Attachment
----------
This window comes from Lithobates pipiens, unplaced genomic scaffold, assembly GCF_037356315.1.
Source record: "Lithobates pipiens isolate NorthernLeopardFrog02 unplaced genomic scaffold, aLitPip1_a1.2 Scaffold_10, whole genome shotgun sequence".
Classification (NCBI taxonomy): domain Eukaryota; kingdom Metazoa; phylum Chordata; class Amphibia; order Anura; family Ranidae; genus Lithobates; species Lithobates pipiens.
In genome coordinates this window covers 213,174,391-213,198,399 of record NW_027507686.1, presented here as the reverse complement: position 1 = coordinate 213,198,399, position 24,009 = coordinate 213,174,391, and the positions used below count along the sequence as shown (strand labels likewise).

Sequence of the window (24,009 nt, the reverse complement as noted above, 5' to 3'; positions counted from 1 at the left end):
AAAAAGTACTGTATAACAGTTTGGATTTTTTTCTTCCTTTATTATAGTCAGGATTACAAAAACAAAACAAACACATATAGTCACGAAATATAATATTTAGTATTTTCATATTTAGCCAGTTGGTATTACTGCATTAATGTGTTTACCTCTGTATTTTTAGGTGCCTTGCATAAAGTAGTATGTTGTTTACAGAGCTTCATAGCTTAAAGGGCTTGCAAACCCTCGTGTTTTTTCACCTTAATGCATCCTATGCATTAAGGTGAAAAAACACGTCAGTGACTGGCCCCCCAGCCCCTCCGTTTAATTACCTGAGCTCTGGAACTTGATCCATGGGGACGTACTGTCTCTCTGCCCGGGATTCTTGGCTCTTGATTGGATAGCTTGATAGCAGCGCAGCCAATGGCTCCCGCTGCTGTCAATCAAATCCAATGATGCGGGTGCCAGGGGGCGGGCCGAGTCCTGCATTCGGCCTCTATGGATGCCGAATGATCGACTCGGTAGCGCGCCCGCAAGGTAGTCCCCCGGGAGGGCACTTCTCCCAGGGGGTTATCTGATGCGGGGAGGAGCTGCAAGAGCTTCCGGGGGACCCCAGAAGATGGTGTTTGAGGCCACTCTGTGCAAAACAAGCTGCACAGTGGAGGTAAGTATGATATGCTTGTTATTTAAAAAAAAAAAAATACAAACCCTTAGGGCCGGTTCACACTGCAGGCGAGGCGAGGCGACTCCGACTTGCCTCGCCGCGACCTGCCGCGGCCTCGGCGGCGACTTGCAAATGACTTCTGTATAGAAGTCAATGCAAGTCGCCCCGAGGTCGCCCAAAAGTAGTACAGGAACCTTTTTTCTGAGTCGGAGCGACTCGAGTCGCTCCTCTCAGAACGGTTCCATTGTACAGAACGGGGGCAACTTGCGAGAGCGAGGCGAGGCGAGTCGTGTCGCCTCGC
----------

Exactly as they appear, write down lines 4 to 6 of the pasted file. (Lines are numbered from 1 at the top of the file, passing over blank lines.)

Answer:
In genome coordinates this window covers 213,174,391-213,198,399 of record NW_027507686.1, presented here as the reverse complement: position 1 = coordinate 213,198,399, position 24,009 = coordinate 213,174,391, and the positions used below count along the sequence as shown (strand labels likewise).

Sequence of the window (24,009 nt, the reverse complement as noted above, 5' to 3'; positions counted from 1 at the left end):
AAAAAGTACTGTATAACAGTTTGGATTTTTTTCTTCCTTTATTATAGTCAGGATTACAAAAACAAAACAAACACATATAGTCACGAAATATAATATTTAGTATTTTCATATTTAGCCAGTTGGTATTACTGCATTAATGTGTTTACCTCTGTATTTTTAGGTGCCTTGCATAAAGTAGTATGTTGTTTACAGAGCTTCATAGCTTAAAGGGCTTGCAAACCCTCGTGTTTTTTCACCTTAATGCATCCTATGCATTAAGGTGAAAAAACACGTCAGTGACTGGCCCCCCAGCCCCTCCGTTTAATTACCTGAGCTCTGGAACTTGATCCATGGGGACGTACTGTCTCTCTGCCCGGGATTCTTGGCTCTTGATTGGATAGCTTGATAGCAGCGCAGCCAATGGCTCCCGCTGCTGTCAATCAAATCCAATGATGCGGGTGCCAGGGGGCGGGCCGAGTCCTGCATTCGGCCTCTATGGATGCCGAATGATCGACTCGGTAGCGCGCCCGCAAGGTAGTCCCCCGGGAGGGCACTTCTCCCAGGGGGTTATCTGATGCGGGGAGGAGCTGCAAGAGCTTCCGGGGGACCCCAGAAGATGGTGTTTGAGGCCACTCTGTGCAAAACAAGCTGCACAGTGGAGGTAAGTATGATATGCTTGTTATTTAAAAAAAAAAAAATACAAACCCTTAGGGCCGGTTCACACTGCAGGCGAGGCGAGGCGACTCCGACTTGCCTCGCCGCGACCTGCCGCGGCCTCGGCGGCGACTTGCAAATGACTTCTGTATAGAAGTCAATGCAAGTCGCCCCGAGGTCGCCCAAAAGTAGTACAGGAACCTTTTTTCTGAGTCGGAGCGACTCGAGTCGCTCCTCTCAGAACGGTTCCATTGTACAGAACGGGGGCAACTTGCGAGAGCGAGGCGAGGCGAGTCGTGTCGCCTCGC